Scholarly article on topic 'The 3-D reconstruction of medieval wetland reclamation through electromagnetic induction survey'

The 3-D reconstruction of medieval wetland reclamation through electromagnetic induction survey Academic research paper on "History and archaeology"

0
0
Share paper
Academic journal
Sci. Rep.
OECD Field of science
Keywords
{""}

Academic research paper on topic "The 3-D reconstruction of medieval wetland reclamation through electromagnetic induction survey"

SUBJECT AREAS: GEOLOGY APPLIED PHYSICS SOLID EARTH SCIENCES ENVIRONMENTAL SCIENCES

Received 27 December 2012

Accepted 5 March 2013

Published 21 March 2013

Correspondence and requests for materials should be addressed to P.D.S. (Philippe. DeSmedt@UGent.be)

The 3-D reconstruction of medieval wetland reclamation through electromagnetic induction survey

Philippe De Smedt1, Marc Van Meirvenne1, Davy Herremans2, Jeroen De Reu2, Timothy Saey1, Eef Meerschman1, Philippe Crombe2 & Wim De Clercq2

1 Department of Soil Management, Faculty of Bioscience Engineering, Ghent University, Coupure 653, 9000 Gent, Belgium, 2Department of Archaeology, Faculty of Arts and Philosophy, Ghent University, Sint-Pietersnieuwstraat 35 UFO, 9000 Gent, Belgium.

Studies of past human-landscape interactions rely upon the integration of archaeological, biological and geological information within their geographical context. However, detecting the often ephemeral traces of human activities at a landscape scale remains difficult with conventional archaeological field survey. Geophysical methods offer a solution by bridging the gap between point finds and the surrounding landscape, but these surveys often solely target archaeological features. Here we show how simultaneous mapping of multiple physical soil properties with a high resolution multi-receiver electromagnetic induction (EMI) survey permits a reconstruction of the three-dimensional layout and pedological setting of a medieval reclaimed landscape in Flanders (Belgium). Combined with limited and directed excavations, the results offer a unique insight into the way such marginal landscapes were reclaimed and occupied during the Middle Ages. This approach provides a robust foundation for unravelling complex historical landscapes and will enhance our understanding of past human-landscape interactions.

In landscape archaeology, geophysical methods are increasingly being applied to conduct large area surveys1. Although these techniques allow obtaining high-resolution archaeological information at a landscape-scale2-4, they often neglect natural landscape variations. To fully understand the driving mechanisms behind human land-use, the integration of pedological and geomorphological information in these prospection stages is crucial.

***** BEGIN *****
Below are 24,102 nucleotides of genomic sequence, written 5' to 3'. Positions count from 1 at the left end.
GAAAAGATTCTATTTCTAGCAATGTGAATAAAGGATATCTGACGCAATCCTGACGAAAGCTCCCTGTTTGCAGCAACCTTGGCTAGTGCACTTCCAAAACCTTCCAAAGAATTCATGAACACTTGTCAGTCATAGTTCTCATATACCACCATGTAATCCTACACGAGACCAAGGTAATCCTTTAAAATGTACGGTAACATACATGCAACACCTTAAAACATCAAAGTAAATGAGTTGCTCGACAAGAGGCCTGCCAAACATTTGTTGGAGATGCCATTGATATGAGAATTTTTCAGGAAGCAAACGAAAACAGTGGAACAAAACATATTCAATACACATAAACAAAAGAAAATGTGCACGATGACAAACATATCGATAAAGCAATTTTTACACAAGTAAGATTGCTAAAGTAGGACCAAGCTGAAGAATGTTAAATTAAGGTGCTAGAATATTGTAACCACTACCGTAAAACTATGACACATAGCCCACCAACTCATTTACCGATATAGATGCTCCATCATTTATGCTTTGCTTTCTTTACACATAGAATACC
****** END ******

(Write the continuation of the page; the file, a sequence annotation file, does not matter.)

In Europe, one of the most characteristic examples of past human-landscape interaction, is the reclamation of wetlands and forest that followed the urbanisation of the historical County of Flanders (Fig. 1b). During Medieval periods, these lowlands experienced a considerable population growth, making the County one of the most densely populated areas in Europe between the 11th and the 15th centuries5. To meet the demands of emerging cities, such as Ghent, Bruges and Ypres6, entire natural landscapes were reclaimed, transforming these into a landscape of dynamic exploitation7. The ruling Counts of Flanders spearheaded this evolution by endowing feudal lords with lands, while abbeys were deliberately installed on marginal land all over Flanders.

More recent, natural processes (e.g. flooding) and modernisation have altered the cultural landscape of medieval Flanders, leaving the nature and exact layout of these designed landscapes largely unknown8. Although social formation and economic exploitation of reclaimed landscapes during the High Middle Ages is, to some extent, documented in historical and cartographical sources, archaeological evidence remains scarce. One of the main reasons for this scarcity is that traditional investigations have focused on recovering architectural remains rather than situating the structures within their broader environmental contexts. By focusing on elite residences and monastic buildings, archaeological investigations have contributed to the biased image of medieval settlement landscapes that still prevails.

The situation was no different for the Cistercian abbey of Boudelo located in the north of the County of Flanders (Fig. 1b). In 1197, a small religious community settled in this area9, which at that time was an outback of the County, dominated by marshes and wetlands. Early historical accounts, such as those by monks from the Abbey of Clairvaux in Bourgogne (France), give testament to the harsh environmental conditions. They describe life at Boudelo as pauper and misserimus: poor and full of misery10. However, the community improved its property by cultivating the surrounding land. Between the 13th and 16th centuries, the monastic estate expanded to over 1000 ha, making the community one of the leading cultivators in the County. After religious as well as

www.nature.com/scientificreports

Figure 1 | Location and historical context of the site. (a), The location and elevation32 of the study area with indication of the excavated Abbey of Boudelo (1). The dashed line represents the boundary between the palaeolake (to its south) and the coversand ridge (to its north). (b), Location of the studied area (red dot) within the late medieval County of Flanders (orange boundary) and the current state boundary of Belgium. Maps composed in ESRI ArcMAP 9.3.1.

military struggles and successive floods, the monks were forced to abandon their grounds in Boudelo in 1578. They found refuge in Ghent and the monastic buildings were sold and dismantled.